For many of us the history of the Holocaust is just that, history. If you have visited the US Holocaust Memorial Museum you may have a somewhat deeper appreciation for its continuing resonance in our lives. If you have also traveled to those regions where the concentration and labor camps existed, you may have a still greater understanding as well as that overwhelming desire to see these lessons learned live on through us and unite us against these evils.
What we worry about at Artifcts is that as those of the generation who survived the horrors of the Holocaust dwindle in number, will enough of us take up the imperative to preserve those stories that exist within our own family histories? Today, on the International Remembrance Day, Arti Community member @Dr_Dani_Q shares her own family's stories of surviving the Holocaust in hopes of encouraging other families to look back in their family and community histories to ask the questions, document the answers, and share with others so it will not be lost. It will become a part of our living history.
My Grandfather’s Story: A Marriage of Survival, Pride, and Service
It was evening. My great grandmother approached and drew closed the curtains at the window where my then 12-year-old grandfather sat, sparing him from the sight of the SS soldiers lining up and summarily executing his Jewish neighbors who had lived across the street.
This was Kaunus, Lithuania. The year was 1942. SS soldiers occupied homes across Lithuania, including the farmhouse where my grandfather lived. Having already suffered months of servitude to the SS soldiers they were forced to house, my great uncle secured secret passage for his brother’s family that same night as their neighbors were executed via the railroad he worked on. They traveled through Europe and eventually onward to safety in Brooklyn, New York, in 1949. The uncle stayed behind, working in secret to secure passage for all who he could.
The ship my grandfather and his family took to the United States.
Many do not realize that millions of non-Jews, even those blonde-haired blue-eyed Lithuanians like my grandfather, were forced to serve in non-disclosed labor camps and executed by the Nazis during WWII. Unlike some who survived, as you will read about next, my grandfather spent his life telling his personal story from his youth during WWII in eastern Europe, lest we forget. He also traveled back to Lithuania, always returning to us with presents like amber and carved eggs, urging us to remember and embrace our cultural heritage. And he served for freedom and democracy, working as a translator in 10 languages for the US Army.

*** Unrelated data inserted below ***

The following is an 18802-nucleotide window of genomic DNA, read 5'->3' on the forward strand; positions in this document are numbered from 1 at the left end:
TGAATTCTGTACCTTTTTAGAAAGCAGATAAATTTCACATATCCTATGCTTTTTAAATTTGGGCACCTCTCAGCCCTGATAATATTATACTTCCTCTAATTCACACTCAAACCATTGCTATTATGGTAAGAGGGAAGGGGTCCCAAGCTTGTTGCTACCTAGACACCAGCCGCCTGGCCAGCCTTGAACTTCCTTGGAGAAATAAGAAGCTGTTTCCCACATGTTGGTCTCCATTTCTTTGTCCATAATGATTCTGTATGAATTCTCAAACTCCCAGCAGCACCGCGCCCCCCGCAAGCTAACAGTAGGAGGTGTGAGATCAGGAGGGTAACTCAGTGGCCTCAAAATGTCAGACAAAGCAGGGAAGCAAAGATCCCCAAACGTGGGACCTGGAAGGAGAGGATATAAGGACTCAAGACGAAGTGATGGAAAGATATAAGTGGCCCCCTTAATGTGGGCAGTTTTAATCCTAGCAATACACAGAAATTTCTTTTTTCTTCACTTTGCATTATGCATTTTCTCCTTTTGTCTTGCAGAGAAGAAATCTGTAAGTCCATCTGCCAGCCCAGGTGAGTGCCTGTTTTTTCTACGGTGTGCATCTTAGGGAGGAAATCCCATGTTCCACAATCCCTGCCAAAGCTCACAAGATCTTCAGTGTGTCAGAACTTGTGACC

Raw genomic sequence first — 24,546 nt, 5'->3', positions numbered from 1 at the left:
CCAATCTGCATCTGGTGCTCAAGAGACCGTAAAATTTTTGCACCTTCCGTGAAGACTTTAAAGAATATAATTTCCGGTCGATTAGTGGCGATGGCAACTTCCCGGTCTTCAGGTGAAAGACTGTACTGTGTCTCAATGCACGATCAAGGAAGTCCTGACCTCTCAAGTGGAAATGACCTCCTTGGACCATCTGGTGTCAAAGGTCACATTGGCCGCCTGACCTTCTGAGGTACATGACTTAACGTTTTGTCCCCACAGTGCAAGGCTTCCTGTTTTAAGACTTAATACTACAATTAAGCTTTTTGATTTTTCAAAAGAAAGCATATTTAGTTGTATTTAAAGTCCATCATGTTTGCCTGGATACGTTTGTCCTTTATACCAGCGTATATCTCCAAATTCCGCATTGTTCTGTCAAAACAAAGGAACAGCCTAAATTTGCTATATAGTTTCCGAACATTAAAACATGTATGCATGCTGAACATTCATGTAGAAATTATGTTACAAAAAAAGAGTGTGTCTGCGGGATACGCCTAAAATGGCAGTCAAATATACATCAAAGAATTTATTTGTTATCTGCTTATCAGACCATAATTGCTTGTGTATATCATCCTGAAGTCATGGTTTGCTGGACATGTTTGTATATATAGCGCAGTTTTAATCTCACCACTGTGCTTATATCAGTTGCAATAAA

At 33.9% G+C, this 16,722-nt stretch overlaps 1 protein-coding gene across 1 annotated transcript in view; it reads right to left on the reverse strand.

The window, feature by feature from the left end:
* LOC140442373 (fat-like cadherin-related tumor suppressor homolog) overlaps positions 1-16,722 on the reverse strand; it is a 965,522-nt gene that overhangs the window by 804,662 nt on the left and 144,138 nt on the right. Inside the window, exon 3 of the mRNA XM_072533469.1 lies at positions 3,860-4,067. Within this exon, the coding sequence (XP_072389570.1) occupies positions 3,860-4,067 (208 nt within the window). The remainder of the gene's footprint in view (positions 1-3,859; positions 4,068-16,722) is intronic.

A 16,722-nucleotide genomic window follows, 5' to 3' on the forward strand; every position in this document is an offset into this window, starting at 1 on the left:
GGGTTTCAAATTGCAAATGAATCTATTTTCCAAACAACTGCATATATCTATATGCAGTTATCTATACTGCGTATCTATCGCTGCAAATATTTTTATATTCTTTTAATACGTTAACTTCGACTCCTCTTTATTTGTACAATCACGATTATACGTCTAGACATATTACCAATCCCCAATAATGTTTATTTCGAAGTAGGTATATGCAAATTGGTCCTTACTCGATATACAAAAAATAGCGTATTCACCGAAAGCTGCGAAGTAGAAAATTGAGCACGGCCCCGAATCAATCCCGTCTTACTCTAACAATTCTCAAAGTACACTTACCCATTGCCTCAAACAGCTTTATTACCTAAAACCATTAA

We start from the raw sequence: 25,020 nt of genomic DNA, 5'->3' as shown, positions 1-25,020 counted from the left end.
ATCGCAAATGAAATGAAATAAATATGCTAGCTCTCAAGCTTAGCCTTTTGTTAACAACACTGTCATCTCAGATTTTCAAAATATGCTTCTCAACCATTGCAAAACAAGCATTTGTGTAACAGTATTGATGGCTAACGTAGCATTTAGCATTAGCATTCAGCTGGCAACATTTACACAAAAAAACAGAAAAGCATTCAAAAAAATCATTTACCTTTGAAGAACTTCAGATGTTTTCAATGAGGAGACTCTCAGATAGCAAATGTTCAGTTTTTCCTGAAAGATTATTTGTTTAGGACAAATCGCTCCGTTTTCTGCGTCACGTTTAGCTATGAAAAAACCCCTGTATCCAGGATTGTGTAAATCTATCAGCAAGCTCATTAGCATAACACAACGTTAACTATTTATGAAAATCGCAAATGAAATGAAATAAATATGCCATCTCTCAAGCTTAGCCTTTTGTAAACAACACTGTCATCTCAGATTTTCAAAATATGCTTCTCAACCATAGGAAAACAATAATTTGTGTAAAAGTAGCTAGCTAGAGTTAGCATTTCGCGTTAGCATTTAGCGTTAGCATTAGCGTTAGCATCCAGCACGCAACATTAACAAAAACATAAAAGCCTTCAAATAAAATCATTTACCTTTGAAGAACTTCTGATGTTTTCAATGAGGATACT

Homemade necklace of amber from Lithuania
My Grandmother’s Story: Twin Pillars of Survival and Trauma
My grandfather met my grandmother in New York in 1957 at a Belarusian cultural center. You know the type, even if only from movies: native food, dances, and all other aspects of community. The community center was the only place my grandmother would be among her own for the rest of her life.
Unlike my grandfather, my grandmother's experience in 1943 as an 11-year-old Russian Orthodox Catholic child in a Nazi labor camp turned her away from her Belarusian homeland and the whole of Eastern Europe forever.
Scanned copy of a ship passenger manifest validating when my grandmother,
parents, and siblings arrived in NYC, NY, in May 1951... under Polish papers!
I have always been interested in my family history and genealogy. But it wasn’t until a year ago that I asked my uncle to tell me more about my grandmother’s experiences during WWII. All I knew was that as a child she was in a labor camp in Nazi-occupied Europe, and that one day, while bending down to pick up a piece of laundry she dropped while folding in the officers’ barracks, bullets were sprayed across the building by American troops who arrived to liberate the camp. The fallen laundry saved her life. “You still believe that story,” exclaimed my shocked and disbelieving uncle.
He then told the me, the 32-year-old adult me, at last, the true story.
My grandmother was lined up in an execution ditch. She watched as the SS officers executed one person after another. She was number 10. They were on number seven when American troops stormed into the camp, saving her (and her entire family).
Let me tell you, my grandmother, she was 5 feet tall and really fierce. The eldest of four siblings, survivor of a Nazi labor camp, ... you can understand why! I just wish I had known her story when she was alive, because knowing it made me understand and respect her that much more. I would have understood better the generational trauma I witnessed through her decisions and behaviors. I would have understood why she was so tough and closed-off, refusing to speak of her past. And why she chose to assimilate to her new life in the United States to such a degree that she never spoke her native languages again; never visited her homeland again. I just wish I had known.
Today my family honors and preserves our heritage through food, certainly—cold borscht, balandelai, and koldunai/kolduny!—as well as travel, sharing of the trinkets my grandfather first bought for us with our own children, and of course by sharing our stories.
You’ll see if you read the Artifcts I have shared that Artifcts has become our outlet to secure this history. I get to keep so many things that I wish I had from my mom and grandparents. It relieves a weird amount of stress from the “What if” category, and what I would leave behind in the terrible event that something happens to me. That’s why I am sharing my family’s story today. To urge you all, how ever, where ever you feel comfortable – capture your history so it can live on.
- Dr. Dani Q
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